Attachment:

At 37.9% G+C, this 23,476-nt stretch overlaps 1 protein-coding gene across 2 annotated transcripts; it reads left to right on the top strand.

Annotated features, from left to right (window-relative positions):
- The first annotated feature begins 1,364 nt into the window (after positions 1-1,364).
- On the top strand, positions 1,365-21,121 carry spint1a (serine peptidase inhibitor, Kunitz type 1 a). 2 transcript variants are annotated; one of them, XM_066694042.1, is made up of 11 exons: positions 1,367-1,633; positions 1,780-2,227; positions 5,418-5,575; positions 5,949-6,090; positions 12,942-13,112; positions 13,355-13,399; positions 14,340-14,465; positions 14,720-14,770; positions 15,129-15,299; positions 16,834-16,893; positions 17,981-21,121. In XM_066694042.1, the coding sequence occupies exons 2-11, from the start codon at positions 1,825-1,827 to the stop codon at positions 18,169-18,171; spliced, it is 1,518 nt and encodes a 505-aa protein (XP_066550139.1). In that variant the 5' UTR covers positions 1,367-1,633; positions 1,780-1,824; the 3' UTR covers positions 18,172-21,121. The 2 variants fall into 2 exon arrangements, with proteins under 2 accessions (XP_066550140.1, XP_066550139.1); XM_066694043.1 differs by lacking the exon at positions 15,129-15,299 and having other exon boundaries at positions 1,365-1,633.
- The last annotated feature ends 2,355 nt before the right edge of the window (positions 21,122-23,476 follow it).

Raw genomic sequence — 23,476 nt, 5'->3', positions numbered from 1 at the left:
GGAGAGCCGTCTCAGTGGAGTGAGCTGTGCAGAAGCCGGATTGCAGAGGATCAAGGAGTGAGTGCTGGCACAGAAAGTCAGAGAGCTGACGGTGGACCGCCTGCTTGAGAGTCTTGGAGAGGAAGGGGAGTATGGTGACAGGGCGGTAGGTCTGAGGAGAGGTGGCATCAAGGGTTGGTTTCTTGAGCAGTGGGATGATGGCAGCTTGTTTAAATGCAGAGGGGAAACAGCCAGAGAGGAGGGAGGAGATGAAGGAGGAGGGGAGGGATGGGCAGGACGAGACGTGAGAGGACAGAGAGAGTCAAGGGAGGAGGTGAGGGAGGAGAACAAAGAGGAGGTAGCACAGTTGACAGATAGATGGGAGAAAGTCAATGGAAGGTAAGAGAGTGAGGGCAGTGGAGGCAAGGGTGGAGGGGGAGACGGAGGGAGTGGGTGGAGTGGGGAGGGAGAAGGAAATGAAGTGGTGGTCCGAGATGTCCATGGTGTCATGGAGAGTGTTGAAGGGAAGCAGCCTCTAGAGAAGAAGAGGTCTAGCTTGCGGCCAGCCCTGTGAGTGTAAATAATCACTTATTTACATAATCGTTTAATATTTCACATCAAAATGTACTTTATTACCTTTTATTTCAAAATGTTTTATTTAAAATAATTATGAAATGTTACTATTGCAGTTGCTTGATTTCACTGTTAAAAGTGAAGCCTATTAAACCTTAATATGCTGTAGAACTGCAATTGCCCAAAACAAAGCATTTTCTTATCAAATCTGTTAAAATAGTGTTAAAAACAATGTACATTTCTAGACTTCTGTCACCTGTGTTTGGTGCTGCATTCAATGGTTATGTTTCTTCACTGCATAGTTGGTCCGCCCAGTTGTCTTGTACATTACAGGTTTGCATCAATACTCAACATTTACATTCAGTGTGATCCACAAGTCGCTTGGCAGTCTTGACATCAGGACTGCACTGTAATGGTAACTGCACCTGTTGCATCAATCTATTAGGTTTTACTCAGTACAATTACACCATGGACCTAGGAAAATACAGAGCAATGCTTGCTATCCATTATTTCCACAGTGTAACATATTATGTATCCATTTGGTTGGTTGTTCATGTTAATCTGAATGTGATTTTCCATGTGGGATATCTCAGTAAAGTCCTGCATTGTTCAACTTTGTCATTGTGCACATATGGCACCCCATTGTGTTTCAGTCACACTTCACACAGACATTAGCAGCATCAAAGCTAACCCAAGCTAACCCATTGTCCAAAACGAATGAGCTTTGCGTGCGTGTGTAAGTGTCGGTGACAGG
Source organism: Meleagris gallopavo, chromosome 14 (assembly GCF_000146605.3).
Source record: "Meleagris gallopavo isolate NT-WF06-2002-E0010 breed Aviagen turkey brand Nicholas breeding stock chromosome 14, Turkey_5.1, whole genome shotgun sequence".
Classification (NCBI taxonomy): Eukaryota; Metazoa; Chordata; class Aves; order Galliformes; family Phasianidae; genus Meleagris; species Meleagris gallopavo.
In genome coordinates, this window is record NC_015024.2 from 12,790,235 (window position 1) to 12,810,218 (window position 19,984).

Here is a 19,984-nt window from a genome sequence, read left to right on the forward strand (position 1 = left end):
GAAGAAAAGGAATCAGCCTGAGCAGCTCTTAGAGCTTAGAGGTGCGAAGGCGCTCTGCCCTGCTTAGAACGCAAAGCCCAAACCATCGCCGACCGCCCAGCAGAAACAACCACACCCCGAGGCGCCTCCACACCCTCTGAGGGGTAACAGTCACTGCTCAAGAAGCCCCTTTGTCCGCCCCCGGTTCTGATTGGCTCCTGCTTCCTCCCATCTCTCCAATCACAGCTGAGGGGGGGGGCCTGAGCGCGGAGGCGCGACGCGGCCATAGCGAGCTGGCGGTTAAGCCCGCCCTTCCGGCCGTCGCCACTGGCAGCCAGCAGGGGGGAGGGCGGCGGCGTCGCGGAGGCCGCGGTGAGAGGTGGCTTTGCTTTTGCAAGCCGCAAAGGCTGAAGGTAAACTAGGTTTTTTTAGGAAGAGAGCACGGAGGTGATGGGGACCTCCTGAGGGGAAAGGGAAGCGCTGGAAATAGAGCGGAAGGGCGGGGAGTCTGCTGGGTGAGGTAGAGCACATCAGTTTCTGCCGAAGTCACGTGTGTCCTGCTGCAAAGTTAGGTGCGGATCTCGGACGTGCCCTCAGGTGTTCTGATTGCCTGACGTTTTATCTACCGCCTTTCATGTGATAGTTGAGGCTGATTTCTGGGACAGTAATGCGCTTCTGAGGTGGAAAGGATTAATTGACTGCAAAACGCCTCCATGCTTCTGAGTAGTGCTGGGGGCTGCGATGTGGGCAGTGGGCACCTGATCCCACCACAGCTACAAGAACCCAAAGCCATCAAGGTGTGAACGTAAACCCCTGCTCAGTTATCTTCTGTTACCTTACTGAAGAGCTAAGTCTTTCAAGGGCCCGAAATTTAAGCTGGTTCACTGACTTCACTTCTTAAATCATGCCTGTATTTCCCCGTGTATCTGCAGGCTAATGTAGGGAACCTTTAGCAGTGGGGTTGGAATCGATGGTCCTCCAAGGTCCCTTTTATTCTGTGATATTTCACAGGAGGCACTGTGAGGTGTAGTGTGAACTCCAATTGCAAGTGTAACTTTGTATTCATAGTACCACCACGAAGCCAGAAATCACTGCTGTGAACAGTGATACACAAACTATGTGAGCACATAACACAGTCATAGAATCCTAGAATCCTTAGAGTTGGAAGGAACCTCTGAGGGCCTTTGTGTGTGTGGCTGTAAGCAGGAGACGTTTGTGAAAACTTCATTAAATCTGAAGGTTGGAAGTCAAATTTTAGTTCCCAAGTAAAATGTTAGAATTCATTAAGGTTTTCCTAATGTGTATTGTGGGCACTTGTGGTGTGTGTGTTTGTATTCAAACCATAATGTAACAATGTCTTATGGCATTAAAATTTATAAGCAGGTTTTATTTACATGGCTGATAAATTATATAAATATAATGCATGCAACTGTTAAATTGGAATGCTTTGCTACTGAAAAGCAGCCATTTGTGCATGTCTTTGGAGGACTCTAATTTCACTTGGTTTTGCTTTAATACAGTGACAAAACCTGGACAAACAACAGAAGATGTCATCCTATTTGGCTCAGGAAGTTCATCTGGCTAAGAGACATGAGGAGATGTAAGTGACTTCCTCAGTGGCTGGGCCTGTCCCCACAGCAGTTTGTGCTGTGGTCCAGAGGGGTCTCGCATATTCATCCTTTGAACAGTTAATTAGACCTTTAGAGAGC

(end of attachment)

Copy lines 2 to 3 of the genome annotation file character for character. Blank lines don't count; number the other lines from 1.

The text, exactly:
Annotated features, from left to right (window-relative positions):
- The first annotated feature begins 1,364 nt into the window (after positions 1-1,364).